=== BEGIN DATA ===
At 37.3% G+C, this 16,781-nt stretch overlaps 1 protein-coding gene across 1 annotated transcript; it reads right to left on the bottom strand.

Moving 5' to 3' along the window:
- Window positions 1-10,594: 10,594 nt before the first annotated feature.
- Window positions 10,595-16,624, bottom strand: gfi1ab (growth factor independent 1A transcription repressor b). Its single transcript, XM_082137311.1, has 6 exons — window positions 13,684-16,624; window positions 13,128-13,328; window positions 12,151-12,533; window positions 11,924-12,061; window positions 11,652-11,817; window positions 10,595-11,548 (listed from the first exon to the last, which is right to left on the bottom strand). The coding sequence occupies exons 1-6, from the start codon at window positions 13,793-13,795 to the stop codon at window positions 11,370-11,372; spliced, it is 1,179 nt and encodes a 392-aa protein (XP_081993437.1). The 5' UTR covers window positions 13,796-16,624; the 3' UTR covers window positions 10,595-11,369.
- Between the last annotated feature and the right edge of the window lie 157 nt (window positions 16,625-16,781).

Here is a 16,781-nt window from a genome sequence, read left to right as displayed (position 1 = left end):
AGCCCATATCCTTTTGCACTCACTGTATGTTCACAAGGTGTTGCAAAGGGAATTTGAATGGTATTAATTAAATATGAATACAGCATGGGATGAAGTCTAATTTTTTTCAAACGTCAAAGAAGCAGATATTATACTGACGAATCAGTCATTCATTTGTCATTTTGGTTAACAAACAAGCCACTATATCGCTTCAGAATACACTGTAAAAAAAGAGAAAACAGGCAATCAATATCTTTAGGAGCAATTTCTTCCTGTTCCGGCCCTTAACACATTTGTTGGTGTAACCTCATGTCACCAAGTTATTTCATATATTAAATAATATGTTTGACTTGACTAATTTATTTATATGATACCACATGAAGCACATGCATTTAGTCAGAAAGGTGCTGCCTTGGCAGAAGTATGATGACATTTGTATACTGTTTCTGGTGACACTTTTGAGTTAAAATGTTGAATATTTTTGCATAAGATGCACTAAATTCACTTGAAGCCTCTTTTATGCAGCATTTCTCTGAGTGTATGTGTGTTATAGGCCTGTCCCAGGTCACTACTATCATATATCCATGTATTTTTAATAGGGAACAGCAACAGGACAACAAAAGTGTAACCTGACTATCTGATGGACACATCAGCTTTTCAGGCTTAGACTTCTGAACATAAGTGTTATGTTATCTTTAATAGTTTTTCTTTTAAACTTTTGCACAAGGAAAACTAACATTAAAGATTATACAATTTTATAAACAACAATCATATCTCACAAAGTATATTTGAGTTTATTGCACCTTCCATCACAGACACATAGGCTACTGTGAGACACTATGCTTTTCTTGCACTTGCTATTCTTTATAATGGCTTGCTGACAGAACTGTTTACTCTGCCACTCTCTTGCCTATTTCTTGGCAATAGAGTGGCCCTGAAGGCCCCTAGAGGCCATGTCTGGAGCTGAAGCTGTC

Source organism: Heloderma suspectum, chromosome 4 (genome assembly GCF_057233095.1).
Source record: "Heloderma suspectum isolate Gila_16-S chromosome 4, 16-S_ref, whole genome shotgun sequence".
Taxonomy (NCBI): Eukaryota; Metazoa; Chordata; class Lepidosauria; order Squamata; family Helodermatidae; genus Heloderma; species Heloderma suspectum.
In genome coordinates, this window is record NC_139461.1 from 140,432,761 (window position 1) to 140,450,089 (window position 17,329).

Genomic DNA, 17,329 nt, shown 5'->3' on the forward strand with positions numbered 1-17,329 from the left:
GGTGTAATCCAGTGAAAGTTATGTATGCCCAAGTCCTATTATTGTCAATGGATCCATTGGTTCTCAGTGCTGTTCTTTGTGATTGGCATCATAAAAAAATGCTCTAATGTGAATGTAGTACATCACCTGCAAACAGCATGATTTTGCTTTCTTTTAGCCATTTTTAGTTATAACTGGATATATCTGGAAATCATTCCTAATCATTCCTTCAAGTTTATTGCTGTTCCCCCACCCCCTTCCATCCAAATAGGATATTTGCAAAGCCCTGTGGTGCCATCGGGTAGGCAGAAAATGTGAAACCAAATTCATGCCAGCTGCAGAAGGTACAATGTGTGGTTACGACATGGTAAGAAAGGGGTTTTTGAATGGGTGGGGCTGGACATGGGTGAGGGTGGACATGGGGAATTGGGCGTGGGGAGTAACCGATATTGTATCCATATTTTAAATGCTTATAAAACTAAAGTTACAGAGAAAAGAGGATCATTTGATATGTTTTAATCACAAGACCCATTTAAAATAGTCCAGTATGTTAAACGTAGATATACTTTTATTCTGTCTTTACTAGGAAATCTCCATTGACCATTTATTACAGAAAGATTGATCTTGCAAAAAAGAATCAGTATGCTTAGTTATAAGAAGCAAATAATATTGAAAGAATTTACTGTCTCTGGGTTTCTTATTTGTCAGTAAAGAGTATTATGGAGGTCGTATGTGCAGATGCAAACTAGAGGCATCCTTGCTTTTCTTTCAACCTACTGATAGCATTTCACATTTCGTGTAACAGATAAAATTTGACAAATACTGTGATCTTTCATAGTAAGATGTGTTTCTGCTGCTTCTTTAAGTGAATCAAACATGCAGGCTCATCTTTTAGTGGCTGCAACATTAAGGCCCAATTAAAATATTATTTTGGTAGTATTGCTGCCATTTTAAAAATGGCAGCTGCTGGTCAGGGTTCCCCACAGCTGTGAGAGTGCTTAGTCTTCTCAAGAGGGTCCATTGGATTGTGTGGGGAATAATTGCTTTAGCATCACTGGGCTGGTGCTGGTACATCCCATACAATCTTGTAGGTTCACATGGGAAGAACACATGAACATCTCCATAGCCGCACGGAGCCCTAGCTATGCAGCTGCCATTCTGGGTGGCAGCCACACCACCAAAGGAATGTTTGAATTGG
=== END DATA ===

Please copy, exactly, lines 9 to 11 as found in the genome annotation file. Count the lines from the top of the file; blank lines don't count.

Source record: "Heloderma suspectum isolate Gila_16-S chromosome 4, 16-S_ref, whole genome shotgun sequence".
Taxonomy (NCBI): Eukaryota; Metazoa; Chordata; class Lepidosauria; order Squamata; family Helodermatidae; genus Heloderma; species Heloderma suspectum.
In genome coordinates, this window is record NC_139461.1 from 140,432,761 (window position 1) to 140,450,089 (window position 17,329).